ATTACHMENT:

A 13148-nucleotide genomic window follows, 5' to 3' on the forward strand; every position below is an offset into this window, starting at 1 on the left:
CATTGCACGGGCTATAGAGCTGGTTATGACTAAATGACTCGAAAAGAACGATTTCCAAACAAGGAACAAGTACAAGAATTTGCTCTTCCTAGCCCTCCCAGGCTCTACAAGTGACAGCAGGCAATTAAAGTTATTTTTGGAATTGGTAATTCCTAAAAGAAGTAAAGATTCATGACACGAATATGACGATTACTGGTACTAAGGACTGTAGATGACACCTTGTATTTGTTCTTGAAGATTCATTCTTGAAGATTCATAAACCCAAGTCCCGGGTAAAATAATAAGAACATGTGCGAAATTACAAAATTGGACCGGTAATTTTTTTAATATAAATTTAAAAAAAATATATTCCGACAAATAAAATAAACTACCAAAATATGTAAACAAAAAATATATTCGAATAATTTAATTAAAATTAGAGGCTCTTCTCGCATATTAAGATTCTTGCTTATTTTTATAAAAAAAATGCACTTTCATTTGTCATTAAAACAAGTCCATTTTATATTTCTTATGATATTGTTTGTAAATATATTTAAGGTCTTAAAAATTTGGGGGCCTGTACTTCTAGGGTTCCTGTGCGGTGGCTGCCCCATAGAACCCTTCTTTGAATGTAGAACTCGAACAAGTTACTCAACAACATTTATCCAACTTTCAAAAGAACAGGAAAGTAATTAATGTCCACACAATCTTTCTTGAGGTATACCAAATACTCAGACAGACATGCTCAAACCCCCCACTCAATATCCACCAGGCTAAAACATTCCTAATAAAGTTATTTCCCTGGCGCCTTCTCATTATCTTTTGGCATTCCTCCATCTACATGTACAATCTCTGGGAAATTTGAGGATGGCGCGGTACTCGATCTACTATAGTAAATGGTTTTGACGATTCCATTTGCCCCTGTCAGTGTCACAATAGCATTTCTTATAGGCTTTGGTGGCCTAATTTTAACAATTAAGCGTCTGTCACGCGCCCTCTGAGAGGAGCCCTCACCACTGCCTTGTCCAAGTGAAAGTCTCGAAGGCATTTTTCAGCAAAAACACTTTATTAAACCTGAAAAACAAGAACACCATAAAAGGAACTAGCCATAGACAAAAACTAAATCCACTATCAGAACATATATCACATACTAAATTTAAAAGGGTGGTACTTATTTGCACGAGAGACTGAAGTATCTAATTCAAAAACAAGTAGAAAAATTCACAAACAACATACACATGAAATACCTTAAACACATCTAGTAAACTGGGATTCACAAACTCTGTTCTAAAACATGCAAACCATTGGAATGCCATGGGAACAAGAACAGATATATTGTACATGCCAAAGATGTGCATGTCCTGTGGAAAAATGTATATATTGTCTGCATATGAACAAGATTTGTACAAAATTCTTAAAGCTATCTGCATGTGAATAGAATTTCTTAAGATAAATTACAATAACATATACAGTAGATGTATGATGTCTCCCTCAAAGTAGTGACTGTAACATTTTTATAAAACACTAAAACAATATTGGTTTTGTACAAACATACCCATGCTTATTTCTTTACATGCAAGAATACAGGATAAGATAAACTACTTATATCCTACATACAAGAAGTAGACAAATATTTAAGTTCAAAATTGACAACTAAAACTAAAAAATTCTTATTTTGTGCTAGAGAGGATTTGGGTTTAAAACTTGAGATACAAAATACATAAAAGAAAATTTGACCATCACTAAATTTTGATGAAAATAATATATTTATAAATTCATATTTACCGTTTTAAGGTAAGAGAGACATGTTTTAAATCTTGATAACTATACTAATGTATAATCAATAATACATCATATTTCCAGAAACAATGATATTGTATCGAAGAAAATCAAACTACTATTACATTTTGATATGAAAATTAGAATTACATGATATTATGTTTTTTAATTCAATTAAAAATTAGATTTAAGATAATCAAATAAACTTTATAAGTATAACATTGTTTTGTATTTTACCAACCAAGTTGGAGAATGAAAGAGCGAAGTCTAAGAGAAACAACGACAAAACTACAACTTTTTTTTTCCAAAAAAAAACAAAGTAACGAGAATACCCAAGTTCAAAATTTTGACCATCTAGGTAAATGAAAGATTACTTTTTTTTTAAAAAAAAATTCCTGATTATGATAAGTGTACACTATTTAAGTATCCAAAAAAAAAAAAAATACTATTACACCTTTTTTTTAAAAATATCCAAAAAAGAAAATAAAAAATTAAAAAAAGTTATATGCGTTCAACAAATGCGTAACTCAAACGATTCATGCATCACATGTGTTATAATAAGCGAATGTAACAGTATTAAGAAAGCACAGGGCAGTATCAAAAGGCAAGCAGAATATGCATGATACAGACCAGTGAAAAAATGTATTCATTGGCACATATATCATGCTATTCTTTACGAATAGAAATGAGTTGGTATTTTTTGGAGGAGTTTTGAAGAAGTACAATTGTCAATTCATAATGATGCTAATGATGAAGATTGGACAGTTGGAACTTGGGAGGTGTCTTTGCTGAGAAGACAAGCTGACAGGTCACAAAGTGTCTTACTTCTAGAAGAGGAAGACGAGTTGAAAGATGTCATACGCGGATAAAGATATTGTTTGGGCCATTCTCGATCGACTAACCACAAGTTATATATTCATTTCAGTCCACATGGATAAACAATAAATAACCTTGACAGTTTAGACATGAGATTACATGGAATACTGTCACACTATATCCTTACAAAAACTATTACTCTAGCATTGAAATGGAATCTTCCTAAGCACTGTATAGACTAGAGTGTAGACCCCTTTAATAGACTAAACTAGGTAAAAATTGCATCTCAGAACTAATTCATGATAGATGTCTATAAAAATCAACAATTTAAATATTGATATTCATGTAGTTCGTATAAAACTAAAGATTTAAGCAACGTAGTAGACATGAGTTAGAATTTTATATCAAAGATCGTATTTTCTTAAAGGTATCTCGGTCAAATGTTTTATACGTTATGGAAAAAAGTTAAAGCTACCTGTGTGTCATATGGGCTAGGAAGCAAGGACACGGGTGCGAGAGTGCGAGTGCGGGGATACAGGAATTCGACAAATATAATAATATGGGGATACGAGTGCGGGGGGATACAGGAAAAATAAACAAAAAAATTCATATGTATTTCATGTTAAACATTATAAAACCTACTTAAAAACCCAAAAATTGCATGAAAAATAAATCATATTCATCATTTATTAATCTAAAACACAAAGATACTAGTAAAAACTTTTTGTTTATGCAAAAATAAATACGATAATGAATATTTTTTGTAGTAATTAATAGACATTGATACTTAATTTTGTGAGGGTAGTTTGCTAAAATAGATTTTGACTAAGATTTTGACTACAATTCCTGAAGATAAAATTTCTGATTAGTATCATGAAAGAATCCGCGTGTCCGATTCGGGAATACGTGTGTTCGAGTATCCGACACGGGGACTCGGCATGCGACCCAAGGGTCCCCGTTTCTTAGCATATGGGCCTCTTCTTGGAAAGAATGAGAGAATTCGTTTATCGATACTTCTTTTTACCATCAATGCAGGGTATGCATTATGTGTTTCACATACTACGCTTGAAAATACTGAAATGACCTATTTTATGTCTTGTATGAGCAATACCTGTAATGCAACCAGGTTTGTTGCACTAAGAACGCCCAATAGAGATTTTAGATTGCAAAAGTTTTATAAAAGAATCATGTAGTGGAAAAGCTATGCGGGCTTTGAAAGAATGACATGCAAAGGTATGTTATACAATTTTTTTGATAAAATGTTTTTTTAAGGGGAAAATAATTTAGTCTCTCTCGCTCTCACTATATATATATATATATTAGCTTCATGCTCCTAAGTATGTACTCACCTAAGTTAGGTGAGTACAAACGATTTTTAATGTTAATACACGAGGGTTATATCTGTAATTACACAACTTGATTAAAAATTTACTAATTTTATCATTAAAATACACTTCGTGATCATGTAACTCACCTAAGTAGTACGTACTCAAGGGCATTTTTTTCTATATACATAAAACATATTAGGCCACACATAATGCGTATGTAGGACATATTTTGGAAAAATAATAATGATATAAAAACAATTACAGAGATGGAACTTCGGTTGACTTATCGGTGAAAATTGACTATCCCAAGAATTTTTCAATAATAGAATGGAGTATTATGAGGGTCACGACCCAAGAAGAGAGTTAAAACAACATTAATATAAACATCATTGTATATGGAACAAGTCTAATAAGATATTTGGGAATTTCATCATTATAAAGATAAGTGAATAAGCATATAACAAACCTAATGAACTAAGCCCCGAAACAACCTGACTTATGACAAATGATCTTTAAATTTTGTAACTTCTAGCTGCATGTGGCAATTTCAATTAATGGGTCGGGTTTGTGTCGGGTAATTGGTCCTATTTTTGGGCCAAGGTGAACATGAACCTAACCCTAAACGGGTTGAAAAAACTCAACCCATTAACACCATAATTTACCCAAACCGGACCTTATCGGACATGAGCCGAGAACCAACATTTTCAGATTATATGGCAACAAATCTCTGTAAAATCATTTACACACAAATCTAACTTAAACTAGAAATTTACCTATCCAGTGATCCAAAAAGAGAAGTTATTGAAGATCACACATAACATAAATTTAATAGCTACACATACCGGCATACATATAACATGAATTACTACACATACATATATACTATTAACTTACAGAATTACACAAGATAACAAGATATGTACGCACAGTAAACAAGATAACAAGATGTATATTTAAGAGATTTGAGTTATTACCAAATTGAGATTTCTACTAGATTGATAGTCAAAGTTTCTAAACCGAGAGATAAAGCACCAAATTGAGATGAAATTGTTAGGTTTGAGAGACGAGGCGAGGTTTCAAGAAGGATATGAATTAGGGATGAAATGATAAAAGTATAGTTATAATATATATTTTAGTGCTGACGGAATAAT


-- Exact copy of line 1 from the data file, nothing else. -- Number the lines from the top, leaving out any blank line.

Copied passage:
A 13148-nucleotide genomic window follows, 5' to 3' on the forward strand; every position below is an offset into this window, starting at 1 on the left: